Audiophile: Vinyl, July 2020

hfnalbum.pngThe Band
The Band (50th Anniversary Deluxe Edition)
Capitol 00602577842832 (two 45rpm LPs + two CDs + Blu-ray + 7in single)

My go-to LP for visceral bottom-end impact, peerless musicianship and transcendent material has been 'audiophiled' so often, it may have beaten The Allman Brothers' At Fillmore East. Somehow Capitol managed to squeeze out a bit more, for an ultra-vivid 'Rag Mama Rag', 'Up On Cripple Creek' and their other classics – but not enough to justify purchase should you own the stunning MoFi LP. That said, this set is gorgeous. Bettering the extras in the Music From Big Pink box, the vinyl is joined by a CD version with six bonus tracks, a CD of the band's Woodstock performance, a 7in single and a Blu-ray with the album and bonus tracks in stereo and 5.1 surround, plus a documentary. Bliss! KK


Quentin Collins All-Star Quintet
A Day In The Life
Chasing The Dragon VALC013 (direct-cut LP)

Talk about a throwback! This vinyl release is pure 'circa-1979 Audiophilia' and the content, as well as the sound quality, adheres to the formula that fuelled a dozen labels way back when, like Sheffield Lab, M&K RealTime and too many others to list. I will reserve comment on the merit of the jazz quintet's material, as jazz aficionados are tetchy listeners at the best of times and Quentin Collins – not to be confused with the vampire in ABC's Dark Shadows – is a fine trumpeter who's listened to a lot of Miles. But that's by-the-bye: this will be purchased for its genuinely glorious sound, as will be the inevitable digital and open-reel editions. KK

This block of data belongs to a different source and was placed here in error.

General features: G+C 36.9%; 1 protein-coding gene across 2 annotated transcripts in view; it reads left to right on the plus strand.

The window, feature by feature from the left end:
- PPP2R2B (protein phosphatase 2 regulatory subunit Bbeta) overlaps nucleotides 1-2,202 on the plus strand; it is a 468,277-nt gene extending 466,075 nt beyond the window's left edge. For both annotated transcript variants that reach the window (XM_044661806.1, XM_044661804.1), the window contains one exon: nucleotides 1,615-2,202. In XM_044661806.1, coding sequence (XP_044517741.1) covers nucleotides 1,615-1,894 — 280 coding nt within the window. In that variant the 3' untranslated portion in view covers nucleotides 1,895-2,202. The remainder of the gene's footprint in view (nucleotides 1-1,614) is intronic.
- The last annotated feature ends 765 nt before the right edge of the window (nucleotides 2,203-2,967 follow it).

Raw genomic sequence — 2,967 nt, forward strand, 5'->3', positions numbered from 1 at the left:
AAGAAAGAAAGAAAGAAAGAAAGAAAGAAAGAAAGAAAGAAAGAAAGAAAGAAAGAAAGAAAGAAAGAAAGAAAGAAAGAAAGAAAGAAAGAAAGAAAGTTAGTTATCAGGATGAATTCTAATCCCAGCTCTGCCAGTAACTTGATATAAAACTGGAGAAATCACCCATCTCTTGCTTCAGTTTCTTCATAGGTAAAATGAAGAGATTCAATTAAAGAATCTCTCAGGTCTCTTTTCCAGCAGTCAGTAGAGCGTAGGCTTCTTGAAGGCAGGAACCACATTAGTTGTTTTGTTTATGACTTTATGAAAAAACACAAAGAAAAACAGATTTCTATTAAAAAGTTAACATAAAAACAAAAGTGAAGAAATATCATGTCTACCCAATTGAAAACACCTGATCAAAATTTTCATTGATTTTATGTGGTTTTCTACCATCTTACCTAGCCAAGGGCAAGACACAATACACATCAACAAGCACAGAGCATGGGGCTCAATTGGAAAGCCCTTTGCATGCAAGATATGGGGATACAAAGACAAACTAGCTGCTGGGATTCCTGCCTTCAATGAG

The Grateful Dead
Blues For Allah
Mobile Fidelity MFSL2-483 (two 45rpm LPs)

As the Dead were so prolific, to put this into context, note that this 1975 issue was their eighth studio album and the third on their own label, recorded during a lull in the band's heavy touring schedule. And it's a mixed bag, indeed, in which moments of early Dead tropes, blues snatches and whiffs of country mix with Middle Eastern and jazz influences. This, of course, matters not to Deadheads, who would rave about Lou Reed's Metal Machine Music if you said Jerry Garcia was on it. While I admit to a soft spot for some of this, the real concern is the sound, because the Dead are, like Queen, Dylan, Bowie, etc, beyond criticism. And the sound is terrific. KK


The Rockin' Ramrods
The Rockin' Ramrods
Beat Rocket/Modern Harmonic BR151 (coloured vinyl)

Along with The Lost and a bunch of others, The Ramrods were one of the first of the Boston bands – and I admit to bias, having seen them numerous times over 50 years ago. Nuggets-grade proto-punk as good as any you'll find, it's a snapshot of the times. As far back as '64, they covered Lennon/McCartney's, 'I Wanna Be Your Man' and the obscure 'I'll Be On My Way' (a Billy J Kramer & The Dakotas B-side), plus two Dave Clark 5 album tracks, attesting to the following that band had in Beantown. Their original material stands up well, and this LP's 16 tracks give a fair representation of the top regional talent in the USA when the British Invasion was in full swing. KK